Brookings’ research pointed to Elfring and Hulsink’s idea of strong and weak ties as the primary theory that describes how a layer of spatial social networks impact founder success alongside physical proximity. Strong ties occur between people or firms with high levels of trust, often from previously working together. These close ties can help founders with joint problem solving and shared technical information. Strong ties often are developed within similar fields, and the shared information often includes useful workshops, industry-specific conferences, and industry-specific blogs (Katz, Wagner).

Weak ties on the other hand occur between people or firms that have infrequent contact and work in different contexts or economic sectors. Weak ties provide access to new information, new contacts and business leads outside of existing networks (Katz, Wagner).

While the theory of weak and strong ties was one way to understand the information that passed between people in these spaces, my interviews showed this theory alone was an overly simplistic explanation of how information played into founder success. What it missed was an understanding of evolution and structure. Evolution in terms of how founders slowly built their understanding of the entrepreneurship ecosystem. Structure in terms of how founders gathered, organized, and understood information in either effective or ineffective schemas. The strength or weakness of ties seemed to be one facet in a larger picture of how founders build mental maps and navigate through an entrepreneurship ecosystem.

My research question shifted from understanding the impact of where founders clustered physically to how they developed mental maps internally within the university entrepreneurship ecosystem. This seemed to be the missing link between why some founders were able to utilize these actively hubs effectively and progress with their company while others were unable to.

Understanding this picture of how founders developed mental maps of the entrepreneurial ecosystem proved difficult for a variety of reasons. One was that most people do not consciously understand that they have mental maps. The ways people find and organize information is often so fluid and natural that many are not aware that they even do it. I had to use a mixture of founders’ answers combined with tracking their actions over time to see how they truly understood the entrepreneurship ecosystem, as often their answers did not align with their actions.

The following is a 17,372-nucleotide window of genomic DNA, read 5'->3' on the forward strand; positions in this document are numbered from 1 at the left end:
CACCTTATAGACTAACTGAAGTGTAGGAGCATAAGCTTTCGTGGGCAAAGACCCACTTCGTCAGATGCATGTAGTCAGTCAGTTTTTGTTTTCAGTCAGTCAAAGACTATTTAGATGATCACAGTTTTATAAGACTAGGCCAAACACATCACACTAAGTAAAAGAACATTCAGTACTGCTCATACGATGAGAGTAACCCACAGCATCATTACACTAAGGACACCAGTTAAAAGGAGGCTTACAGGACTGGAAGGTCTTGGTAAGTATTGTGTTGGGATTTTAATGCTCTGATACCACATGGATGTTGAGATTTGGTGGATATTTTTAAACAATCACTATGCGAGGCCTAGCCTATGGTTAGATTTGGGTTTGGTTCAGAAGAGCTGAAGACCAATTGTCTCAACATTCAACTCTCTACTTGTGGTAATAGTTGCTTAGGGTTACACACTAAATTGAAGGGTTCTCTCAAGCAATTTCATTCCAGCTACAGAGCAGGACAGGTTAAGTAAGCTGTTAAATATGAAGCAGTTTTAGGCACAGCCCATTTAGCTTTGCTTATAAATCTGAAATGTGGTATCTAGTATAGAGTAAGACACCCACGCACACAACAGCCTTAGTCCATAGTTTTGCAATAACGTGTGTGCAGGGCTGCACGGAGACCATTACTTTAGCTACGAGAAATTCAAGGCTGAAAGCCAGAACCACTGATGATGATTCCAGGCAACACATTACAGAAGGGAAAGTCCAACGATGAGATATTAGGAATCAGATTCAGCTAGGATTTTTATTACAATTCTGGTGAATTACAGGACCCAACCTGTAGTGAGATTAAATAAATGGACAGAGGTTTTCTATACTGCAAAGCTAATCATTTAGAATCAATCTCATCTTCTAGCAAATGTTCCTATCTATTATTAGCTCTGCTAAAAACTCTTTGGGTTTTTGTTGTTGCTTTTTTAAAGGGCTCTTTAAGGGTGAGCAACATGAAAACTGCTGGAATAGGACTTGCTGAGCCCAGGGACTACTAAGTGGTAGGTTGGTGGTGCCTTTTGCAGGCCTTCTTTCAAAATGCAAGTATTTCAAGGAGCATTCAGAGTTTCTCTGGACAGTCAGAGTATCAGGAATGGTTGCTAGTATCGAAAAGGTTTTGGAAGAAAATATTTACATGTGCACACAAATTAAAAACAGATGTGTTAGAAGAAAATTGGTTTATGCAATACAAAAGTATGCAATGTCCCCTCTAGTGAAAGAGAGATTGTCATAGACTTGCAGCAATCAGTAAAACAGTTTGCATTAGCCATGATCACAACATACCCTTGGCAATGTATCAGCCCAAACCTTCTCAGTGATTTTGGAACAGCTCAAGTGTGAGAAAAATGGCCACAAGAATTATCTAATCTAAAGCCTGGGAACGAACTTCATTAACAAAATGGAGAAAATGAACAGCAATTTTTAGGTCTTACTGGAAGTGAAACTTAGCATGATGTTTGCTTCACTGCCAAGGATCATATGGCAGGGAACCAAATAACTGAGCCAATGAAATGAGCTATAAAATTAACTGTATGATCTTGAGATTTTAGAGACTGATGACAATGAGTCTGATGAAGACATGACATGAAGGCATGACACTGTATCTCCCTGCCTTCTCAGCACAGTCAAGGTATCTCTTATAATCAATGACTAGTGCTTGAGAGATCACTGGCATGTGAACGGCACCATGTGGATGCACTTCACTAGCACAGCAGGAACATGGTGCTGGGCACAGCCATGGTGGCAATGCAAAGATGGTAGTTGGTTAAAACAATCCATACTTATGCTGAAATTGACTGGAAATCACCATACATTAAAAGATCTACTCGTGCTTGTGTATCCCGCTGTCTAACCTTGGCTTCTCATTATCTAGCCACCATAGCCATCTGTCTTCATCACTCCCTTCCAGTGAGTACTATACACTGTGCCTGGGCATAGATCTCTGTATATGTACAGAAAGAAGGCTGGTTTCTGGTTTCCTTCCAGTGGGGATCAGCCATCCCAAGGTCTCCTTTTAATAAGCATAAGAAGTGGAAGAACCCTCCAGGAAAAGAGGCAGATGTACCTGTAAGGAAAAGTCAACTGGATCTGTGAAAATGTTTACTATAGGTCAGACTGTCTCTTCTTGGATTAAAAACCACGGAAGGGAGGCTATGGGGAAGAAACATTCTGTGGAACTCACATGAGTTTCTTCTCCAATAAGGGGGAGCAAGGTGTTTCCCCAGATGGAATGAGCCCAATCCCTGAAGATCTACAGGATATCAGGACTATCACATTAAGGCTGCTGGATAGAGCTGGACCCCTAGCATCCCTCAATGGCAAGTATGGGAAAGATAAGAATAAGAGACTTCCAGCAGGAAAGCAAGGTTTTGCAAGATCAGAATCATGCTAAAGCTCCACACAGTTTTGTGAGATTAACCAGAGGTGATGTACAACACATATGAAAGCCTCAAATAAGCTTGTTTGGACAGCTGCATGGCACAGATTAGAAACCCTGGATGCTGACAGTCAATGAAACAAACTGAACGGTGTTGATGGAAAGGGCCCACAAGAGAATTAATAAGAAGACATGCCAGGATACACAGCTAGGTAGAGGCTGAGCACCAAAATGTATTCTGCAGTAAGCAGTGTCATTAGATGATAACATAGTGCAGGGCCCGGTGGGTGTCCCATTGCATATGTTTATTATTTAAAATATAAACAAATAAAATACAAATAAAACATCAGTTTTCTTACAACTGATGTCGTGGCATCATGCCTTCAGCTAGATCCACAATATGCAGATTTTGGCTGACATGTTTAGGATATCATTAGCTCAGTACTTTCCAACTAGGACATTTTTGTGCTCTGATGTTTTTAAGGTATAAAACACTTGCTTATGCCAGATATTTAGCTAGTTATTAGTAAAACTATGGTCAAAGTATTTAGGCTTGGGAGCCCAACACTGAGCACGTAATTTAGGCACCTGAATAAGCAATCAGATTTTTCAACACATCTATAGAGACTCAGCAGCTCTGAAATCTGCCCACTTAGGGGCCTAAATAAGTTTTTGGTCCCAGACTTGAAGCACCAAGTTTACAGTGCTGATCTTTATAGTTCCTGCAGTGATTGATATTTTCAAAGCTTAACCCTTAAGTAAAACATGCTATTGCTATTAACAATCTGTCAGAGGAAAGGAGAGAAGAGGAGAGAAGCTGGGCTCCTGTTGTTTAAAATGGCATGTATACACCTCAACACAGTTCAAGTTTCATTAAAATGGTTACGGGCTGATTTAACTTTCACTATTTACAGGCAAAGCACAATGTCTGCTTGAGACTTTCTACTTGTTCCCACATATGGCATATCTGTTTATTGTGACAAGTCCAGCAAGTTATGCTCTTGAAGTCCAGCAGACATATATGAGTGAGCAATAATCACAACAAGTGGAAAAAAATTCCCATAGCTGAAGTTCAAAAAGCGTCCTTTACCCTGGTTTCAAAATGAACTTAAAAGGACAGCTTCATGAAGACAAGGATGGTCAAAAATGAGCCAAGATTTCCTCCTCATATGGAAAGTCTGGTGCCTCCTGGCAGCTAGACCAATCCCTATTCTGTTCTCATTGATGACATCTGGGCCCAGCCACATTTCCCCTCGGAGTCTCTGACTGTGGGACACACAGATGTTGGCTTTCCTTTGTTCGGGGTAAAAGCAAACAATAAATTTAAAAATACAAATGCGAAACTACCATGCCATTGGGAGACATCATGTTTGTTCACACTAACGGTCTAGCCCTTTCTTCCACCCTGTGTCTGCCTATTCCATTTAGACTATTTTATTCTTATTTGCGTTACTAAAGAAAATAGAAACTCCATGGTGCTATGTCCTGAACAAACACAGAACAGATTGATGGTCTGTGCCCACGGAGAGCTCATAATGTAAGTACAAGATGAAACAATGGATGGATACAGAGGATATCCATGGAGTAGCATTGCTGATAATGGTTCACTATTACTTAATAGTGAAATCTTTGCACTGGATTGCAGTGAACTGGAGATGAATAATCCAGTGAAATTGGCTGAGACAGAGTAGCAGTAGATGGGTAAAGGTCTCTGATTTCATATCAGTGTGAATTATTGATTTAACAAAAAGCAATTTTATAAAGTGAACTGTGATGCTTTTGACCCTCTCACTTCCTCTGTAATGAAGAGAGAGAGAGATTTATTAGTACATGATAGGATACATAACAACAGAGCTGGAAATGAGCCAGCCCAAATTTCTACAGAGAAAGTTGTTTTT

Secondly, to gather overarching insights I had to distinguish between what about each founder’s experience was unique to their personal mental map and in what ways they organized information that could be extracted into information patterns applicable to founders more broadly. A mental map is a highly personalized internal representation of information, unique to each individual (Downs). An information pattern on the other hand is how information is structured, organized, and interpreted by people generally (Pirolli). To make this research applicable to founders across a wide array of different ecosystems, I sought specifically for insights that could lead to generalizable information patterns.

Thirdly, I needed a language to interpret this interview data that lay outside of information science. Here I drew heavily from Kevin Lynch’s ideas from his book “The Image of a City” (Lynch). Lynch classified five different elements of how people develop mental maps from their surroundings. I took many of his ideas, such as paths, edges, and nodes, and looked at how they were applicable for specifically entrepreneurial mental maps. I then expanded on his list to include such elements as foundational selection, layers, and effective schemas to describe the phenomena I found. I also needed to rely on many ideas within ecology, as the idea of an ecosystem fit better to explain the importance of entrepreneurial productivity and the interlocking parts at play within the university than terminology from information science alone.